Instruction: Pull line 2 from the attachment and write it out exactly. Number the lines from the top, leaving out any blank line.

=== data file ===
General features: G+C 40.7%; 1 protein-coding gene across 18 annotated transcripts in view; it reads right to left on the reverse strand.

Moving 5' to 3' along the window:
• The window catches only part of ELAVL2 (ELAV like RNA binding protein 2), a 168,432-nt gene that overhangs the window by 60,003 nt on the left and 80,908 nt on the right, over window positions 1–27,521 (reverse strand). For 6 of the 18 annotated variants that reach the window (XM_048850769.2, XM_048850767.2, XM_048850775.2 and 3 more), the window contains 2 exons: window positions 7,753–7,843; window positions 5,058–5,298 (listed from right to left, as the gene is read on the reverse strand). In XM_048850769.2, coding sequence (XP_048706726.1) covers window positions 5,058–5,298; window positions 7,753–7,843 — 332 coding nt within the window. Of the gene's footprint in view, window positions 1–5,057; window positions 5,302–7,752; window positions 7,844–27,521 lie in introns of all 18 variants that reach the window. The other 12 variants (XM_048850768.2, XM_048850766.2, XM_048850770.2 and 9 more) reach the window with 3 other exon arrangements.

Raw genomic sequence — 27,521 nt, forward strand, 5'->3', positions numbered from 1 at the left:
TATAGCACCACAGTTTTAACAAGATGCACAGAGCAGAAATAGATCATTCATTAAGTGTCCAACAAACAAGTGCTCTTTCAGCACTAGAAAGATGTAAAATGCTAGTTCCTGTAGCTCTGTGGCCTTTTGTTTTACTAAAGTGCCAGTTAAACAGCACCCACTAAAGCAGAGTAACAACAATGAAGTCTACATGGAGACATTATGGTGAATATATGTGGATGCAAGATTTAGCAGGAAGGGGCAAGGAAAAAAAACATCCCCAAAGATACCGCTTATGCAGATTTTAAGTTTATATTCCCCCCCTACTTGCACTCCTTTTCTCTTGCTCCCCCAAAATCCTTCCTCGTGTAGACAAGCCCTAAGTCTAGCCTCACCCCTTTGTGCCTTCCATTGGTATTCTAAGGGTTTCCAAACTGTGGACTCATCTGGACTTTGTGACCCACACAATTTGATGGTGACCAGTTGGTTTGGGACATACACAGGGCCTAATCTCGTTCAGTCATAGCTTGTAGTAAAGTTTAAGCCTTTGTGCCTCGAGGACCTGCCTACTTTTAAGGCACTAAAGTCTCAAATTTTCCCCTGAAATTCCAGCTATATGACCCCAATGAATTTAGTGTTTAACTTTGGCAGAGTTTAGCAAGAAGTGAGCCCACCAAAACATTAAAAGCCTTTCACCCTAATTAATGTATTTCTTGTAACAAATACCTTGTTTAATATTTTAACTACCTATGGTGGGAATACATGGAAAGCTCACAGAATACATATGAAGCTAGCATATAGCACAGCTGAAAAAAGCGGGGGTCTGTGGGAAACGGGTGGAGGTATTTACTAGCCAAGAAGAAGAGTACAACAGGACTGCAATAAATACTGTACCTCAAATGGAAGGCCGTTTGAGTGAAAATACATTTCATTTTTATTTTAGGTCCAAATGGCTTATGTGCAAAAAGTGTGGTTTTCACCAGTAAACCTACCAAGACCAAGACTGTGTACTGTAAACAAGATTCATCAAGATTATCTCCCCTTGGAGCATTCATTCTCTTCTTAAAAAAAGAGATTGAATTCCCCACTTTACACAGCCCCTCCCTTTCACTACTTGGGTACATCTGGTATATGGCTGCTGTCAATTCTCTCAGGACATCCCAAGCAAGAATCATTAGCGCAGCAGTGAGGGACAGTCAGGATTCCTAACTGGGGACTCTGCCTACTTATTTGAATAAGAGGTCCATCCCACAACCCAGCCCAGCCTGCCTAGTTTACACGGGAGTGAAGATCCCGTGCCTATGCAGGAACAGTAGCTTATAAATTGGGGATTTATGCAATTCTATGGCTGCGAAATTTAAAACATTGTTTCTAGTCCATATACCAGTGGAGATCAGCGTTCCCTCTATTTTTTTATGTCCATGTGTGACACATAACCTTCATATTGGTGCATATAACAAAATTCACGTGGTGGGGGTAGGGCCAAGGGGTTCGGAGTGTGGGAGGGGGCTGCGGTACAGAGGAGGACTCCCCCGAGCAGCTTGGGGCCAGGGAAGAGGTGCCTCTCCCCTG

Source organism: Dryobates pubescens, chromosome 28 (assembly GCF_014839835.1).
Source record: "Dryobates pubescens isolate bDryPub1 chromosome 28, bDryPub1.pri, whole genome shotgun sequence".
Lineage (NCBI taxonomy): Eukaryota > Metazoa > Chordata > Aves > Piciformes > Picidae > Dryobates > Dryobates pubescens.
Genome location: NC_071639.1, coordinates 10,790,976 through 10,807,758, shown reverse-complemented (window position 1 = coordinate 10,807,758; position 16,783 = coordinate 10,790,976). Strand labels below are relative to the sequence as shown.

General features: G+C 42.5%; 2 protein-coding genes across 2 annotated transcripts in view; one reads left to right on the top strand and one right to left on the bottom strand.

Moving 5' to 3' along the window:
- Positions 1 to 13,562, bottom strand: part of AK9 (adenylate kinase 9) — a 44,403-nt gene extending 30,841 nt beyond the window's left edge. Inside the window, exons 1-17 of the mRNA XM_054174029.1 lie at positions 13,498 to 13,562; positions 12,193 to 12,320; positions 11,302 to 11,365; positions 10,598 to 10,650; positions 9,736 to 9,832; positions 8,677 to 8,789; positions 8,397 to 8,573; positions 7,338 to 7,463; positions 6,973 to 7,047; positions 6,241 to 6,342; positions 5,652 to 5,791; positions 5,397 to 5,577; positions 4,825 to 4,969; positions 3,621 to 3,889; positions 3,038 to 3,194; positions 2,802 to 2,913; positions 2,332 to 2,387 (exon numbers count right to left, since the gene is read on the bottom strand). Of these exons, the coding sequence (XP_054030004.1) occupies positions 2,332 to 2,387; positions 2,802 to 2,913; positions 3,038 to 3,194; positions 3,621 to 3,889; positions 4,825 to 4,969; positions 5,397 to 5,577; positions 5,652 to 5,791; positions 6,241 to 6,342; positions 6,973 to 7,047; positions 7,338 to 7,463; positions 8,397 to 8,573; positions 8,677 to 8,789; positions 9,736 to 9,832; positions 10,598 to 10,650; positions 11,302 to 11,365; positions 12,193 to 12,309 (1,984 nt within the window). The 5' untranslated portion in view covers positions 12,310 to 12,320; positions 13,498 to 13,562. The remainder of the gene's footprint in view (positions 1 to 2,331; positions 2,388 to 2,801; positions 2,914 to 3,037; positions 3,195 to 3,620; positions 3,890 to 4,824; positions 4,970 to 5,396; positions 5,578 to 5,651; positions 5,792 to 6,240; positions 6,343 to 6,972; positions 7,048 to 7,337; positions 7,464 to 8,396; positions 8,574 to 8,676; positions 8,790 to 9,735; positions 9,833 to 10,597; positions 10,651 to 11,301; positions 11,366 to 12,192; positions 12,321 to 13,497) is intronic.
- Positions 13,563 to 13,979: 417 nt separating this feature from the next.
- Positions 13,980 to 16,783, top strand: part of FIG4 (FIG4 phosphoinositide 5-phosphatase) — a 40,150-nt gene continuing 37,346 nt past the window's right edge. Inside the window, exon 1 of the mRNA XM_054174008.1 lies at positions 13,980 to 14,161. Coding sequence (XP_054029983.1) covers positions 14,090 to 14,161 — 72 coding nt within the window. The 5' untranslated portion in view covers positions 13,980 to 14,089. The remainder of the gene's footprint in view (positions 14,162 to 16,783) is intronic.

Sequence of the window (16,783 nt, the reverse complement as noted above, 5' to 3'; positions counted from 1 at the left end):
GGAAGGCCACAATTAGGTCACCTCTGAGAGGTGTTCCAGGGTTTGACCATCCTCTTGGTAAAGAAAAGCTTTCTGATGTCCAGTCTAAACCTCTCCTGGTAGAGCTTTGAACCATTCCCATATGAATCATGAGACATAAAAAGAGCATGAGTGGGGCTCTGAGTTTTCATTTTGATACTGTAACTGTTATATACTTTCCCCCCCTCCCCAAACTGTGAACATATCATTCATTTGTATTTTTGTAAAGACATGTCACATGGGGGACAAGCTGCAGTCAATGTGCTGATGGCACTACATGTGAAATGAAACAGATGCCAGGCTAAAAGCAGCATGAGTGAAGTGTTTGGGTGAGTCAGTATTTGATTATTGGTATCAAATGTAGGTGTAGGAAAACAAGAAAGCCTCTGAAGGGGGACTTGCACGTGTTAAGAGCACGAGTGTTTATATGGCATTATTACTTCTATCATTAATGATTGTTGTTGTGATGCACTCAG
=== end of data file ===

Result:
Moving 5' to 3' along the window: